As soon as the Casuarina is repaired, I ask you to go aboard her to carry out the geographical work on the two west coasts of the gulfs near which we are now. When we explored the east side of these same gulfs, the lack of water for the size of the ship, and other no less unfavourable circumstances, did not permit us to do this work. It is, however, too interesting for the knowledge of the coast to be abandoned, and so for this reason I am inviting you to carry it out with the greatest accuracy that you are capable of.
Citizen Freycinet has instructions to proceed directly to the north in order to learn the exact depth of the first gulf, although I am convinced that we saw the head of it ourselves, having reached 34 0 38' of latitude when closely coasting the east side, upon which you will not stop. But the same does not hold for the western one, and it is necessary for you to do it all. The land in this part is generally low and the water, even a fairly long way out, is shallow.
When the work on this first gulf is finished you will proceed to the second, continuing along the mainland coast without stopping at the islets and rocks lying south and west of you. Their respective positions we already know. Once you are in this second gulf, Citizen Freycinet has orders to do as for the first; that is, he will head north to learn its depth and will then examine the west coast which, most unlike the one opposite, is high and hilly — if, however, the range of mountains that we sighted does not lie inland. We went up this gulf to the latitude of 340 11', but had still not reached its furthermost part; and the bad weather which then came prevented us from returning there.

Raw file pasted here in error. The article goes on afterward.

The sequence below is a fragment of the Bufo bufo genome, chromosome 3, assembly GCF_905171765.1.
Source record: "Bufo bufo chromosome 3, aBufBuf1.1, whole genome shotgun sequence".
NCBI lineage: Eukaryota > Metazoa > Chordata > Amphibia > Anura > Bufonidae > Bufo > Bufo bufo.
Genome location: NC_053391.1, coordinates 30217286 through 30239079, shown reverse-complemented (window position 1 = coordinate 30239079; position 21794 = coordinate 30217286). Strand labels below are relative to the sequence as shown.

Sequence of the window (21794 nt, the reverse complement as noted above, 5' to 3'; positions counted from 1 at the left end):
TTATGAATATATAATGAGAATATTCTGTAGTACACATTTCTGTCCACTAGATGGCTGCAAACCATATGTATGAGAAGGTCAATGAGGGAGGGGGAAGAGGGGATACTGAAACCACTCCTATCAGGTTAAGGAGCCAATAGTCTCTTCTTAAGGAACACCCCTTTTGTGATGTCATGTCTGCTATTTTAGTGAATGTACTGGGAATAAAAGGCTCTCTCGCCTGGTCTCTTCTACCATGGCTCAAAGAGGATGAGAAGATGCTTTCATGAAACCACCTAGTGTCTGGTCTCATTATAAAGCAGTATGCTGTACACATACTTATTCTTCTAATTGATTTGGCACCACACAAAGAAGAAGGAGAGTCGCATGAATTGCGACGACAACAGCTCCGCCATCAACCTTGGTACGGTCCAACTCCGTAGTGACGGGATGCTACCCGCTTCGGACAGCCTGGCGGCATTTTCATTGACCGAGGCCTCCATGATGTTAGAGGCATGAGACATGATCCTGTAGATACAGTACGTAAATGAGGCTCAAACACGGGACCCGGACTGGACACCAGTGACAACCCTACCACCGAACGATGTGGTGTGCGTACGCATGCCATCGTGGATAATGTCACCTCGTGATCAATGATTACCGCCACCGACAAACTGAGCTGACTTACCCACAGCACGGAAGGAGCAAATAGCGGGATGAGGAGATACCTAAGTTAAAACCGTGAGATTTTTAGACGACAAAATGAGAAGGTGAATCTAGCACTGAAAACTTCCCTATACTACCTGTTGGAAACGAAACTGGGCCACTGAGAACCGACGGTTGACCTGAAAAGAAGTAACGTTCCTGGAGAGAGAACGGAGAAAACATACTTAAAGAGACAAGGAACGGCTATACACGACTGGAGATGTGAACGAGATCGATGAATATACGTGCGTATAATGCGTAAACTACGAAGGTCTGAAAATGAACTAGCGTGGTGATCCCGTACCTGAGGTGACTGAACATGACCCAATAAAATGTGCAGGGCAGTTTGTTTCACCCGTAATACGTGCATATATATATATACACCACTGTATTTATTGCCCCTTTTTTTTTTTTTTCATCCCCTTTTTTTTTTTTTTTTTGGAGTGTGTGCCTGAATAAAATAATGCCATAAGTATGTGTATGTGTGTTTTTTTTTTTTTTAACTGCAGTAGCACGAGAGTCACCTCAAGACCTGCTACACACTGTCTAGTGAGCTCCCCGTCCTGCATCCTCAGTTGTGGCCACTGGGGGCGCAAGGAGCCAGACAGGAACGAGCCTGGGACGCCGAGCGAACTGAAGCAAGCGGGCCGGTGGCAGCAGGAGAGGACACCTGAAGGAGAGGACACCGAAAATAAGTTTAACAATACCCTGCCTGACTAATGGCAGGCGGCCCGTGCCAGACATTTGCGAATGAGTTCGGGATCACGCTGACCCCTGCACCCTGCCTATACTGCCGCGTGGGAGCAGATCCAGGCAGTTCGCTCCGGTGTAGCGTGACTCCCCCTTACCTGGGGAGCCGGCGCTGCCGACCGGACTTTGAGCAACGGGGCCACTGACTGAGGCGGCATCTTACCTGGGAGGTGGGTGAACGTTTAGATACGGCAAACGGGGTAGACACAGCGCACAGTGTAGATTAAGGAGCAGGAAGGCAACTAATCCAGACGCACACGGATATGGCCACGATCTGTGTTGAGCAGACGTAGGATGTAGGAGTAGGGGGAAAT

Judging by all the probabilities, and even assuming the contrarinesses of the season, I consider fifteen or eighteen days to be more than enough for the work that you have to do, seeing that you are not to concern yourself in any way with the east coasts of these two gulfs which we ourselves have examined sufficiently well for the perfection of Geography.
The islands and islets to the south and west of the second gulf must not concern you either, but Citizen Freycinet is charged with looking for a port which must lie at the western tip of the gulf and in which Flinders sojourned. You will survey it, if possible, for this resting-place needs to be known. According to t} information given me, there should be an islandvi opposite the entrance to it which provides security again winds from south-east to north-east.
vi Boston Island.
I have told Citizen Freycinet of the fixed date upon which I shall leave here; and since the time that I plan I stay is longer than you need, I have no doubt of your being back before the day that I have named. Nevertheless should it be otherwise, I have given him orders to rejoin me at the St. Peter and St. Francis islands in the latitude of 320 31' and longitude of 1310 25'. These islands are easily recognised and approached. I shall make every effort to sight the mainland to the north of the group, for I was not able to see it when I was in this region before. If I cannot obtain water here, I shall proceed to King George Sound for the replacements that I need. As Citizen Freycinet has a chart of this port in the atlas of Vancouver's voyage, he will find it easily. I will only point out that its latitude is said to be 10' further south. However, in sailing along this part of the coast, he will no doubt realise this.
Although I have indicated to Citizen Freycinet the course he should follow (since I think it the best), he must nevertheless conform to whichever one the winds may make necessary, whether he begins with the first gulf or with the second. My only wish is to shorten as much as possible his period of absence, for our situation do not permit of a useless loss of time. He also has orders, if he should discover some large openings at the head the gulfs or find that what we have taken to be peninsulas are islands, to return without sailing round them, that I may take the ship there. He is expressly recommended not to go ashore and never to get into less 2 fathoms of water, in order to endanger neither his vessel nor the safety of those accompanying him, as he has done before. The government did not ask me for the topography of a few sterile and unproductive parts of New Holland, but merely for knowledge of the coast or any large openings that it may present. I hope you will be willing to confine yourself to these same limits and to terminate the work entrusted to you as soon as possible. If the winds were favourable, it would be a matter of only four or five days.